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Bengals Have Finally Learned to Win

By Bill Peterson · September 27th, 2006 · Sports
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Jerry Dowling



So they snapped your quarterback's leg in two, knocked you out of the playoffs on your own field and chanted your chant in their locker room after the game. Later, they won the Super Bowl and mocked your chant on their downtown streets.

Of all their achievements last year, nothing spoke so directly to the Bengals' progress as the derision coming their way from the Pittsburgh Steelers, the team that lived largest off Cincinnati's many years of starvation. On one star-crossed day last December, the Bengals beat the Steelers in the Steel City and stole the AFC North Championship. No matter what happened next, the Steelers never seemed to get over it.

As the euphoria faded from their improbable run of eight straight wins after that loss to the Bengals, taking them all them all the way through the Super Bowl championship, the Steelers couldn't shake this notion that they were bettered by the Bengals. All the way to early last week, the Bengals were the last team to beat them.

Today the Bengals again are the last team to beat the Steelers, and they did it again in Pittsburgh on a day when they didn't play their best game. But the Bengals didn't need their best game on Sept. 24, because the Bengals are a better team now, better than the Steelers and maybe better than the Bengals have ever been.

As they disposed of Pittsburgh and Kansas City on the road to building their 3-0 start, the Bengals have turned the challenge of a difficult schedule into a test for the rest of the NFL. In the course of four Sundays beginning on Sept. 24 and ending on Oct.

15, the Bengals play Pittsburgh, New England and Tampa Bay, who have won the past five Super Bowls. But none of those teams is the same, and neither are the Bengals.

Because of their schedule, the Bengals needed to be better than last year just to be as good, and so far they've turned out to be better enough to be really better. They're so much better that they could go to the home of the defending Super Bowl champions, lose out by every important statistical measure and still win the game.

The Steelers out-gained the Bengals 365-246 and out-rushed them 170-87. The Bengals were penalized more times for more yardage, they converted fewer third downs at a lower percentage and they held the ball for nearly eight minutes less over the course of the game.

The Bengals made three turnovers. They made tactical mistakes. Three times in the third quarter, driving into the wind, they faced third-and-three and tried to pass every time. On those plays, they took one sack, threw one incompletion and threw one interception.

But they also intercepted two of Pittsburgh quarterback Ben Roethlisberger's passes in the end zone, the first time Big Ben ever threw a pick from the red zone during a regular season game. They recovered one fumble by the Pittsburgh offense in Pittsburgh territory and turned it into a touchdown on the very next play. They recovered a Pittsburgh punt return fumble deep in Pittsburgh territory and turned it into a touchdown on the very next play.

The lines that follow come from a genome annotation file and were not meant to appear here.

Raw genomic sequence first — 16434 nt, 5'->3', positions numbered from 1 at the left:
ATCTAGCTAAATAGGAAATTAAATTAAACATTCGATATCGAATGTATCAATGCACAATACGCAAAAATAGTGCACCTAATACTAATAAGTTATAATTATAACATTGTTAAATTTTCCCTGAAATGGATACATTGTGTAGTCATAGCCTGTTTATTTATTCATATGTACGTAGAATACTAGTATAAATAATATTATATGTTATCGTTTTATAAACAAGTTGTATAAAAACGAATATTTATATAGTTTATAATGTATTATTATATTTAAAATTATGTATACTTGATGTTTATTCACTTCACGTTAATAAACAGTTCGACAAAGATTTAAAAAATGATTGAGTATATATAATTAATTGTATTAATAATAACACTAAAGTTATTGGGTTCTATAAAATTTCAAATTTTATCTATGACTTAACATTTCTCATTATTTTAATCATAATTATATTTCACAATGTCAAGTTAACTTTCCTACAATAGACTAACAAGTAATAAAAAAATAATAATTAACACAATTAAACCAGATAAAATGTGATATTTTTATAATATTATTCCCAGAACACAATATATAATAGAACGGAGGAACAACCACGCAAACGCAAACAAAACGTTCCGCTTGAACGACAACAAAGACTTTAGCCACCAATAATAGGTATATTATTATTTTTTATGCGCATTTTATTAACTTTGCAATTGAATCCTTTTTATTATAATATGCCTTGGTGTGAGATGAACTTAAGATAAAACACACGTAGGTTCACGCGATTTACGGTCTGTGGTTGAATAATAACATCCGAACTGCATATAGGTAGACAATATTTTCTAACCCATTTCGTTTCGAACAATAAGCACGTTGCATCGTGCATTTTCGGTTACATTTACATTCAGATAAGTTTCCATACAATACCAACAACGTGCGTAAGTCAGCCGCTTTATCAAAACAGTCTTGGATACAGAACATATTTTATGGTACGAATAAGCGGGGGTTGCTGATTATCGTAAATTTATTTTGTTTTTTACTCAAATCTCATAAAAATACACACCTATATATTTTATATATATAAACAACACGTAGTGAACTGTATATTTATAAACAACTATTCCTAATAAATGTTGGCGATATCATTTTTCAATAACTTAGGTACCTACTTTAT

Carson Palmer, the quarterback whose leg Pittsburgh snapped last January, gamely took six sacks from a Pittsburgh defense foaming at the mouth. When the Steelers didn't sack Palmer, they smacked him anyway. He fumbled three times. But he also completed 18 of 26 passes, four for touchdowns, all but ignoring lead receiver Chad Johnson.

Bengals rushing ace Rudi Johnson ran for only 47 yards, and his Pittsburgh counterpart, Willie Parker, topped him with 133. But the Bengals can win that game now because they've added the feature that really isn't a feature of football so much as a feature of winning: They know how to win.

A difference is somewhere to be found between beating teams and winning games. Bengals players alluded to it, without saying so, in their post-game remarks Sunday.

The longtime offensive tackle, Willie Anderson, mentioned in his remarks to reporters that the Bengals didn't let the game get too big. Palmer mentioned on two national television interviews that it wasn't about revenge, not even after he talked during the offseason about his hostility concerning the Steelers. In both interviews, his tone and demeanor were calm and measured.

The Bengals have come to understand a constructive truism about revenge: It's best served cold.

Undoubtedly, the Bengals took great satisfaction in beating the Steelers in Pittsburgh and basked in the victory because it was the Steelers -- but that's not what it's about. If the Bengals had run out to beat the Steelers, they would have lost because the Steelers beat them. Because the Bengals played against the game, rather than the Steelers, they won.

As the days of consistent defeat recede into a foggy past, we're still close enough to remember how the Bengals used to lose. Most often, the other team beat the Bengals and, when it didn't, the Bengals just went ahead and lost the game anyway.

Last year, the Bengals took a step in which they could beat most of the teams they played, but the Bengals didn't win unless they beat the teams they played. A couple times every year, though, especially in the NFL, a football team needs to win that game during which it's outplayed by the opposition, especially on the way to the championship, where opponents are more able to do it.

At last, the Bengals can win that game. They've made the kind of improvement that never shows up in the box score and only shows up in the final score. The Bengals made opportunities and made them count.

More than they beat the Steelers, they won a game, which bodes well for a coming slate of games that don't involve the Steelers. And it bodes poorly for teams who have to play the Bengals.

 
 
 
 

 

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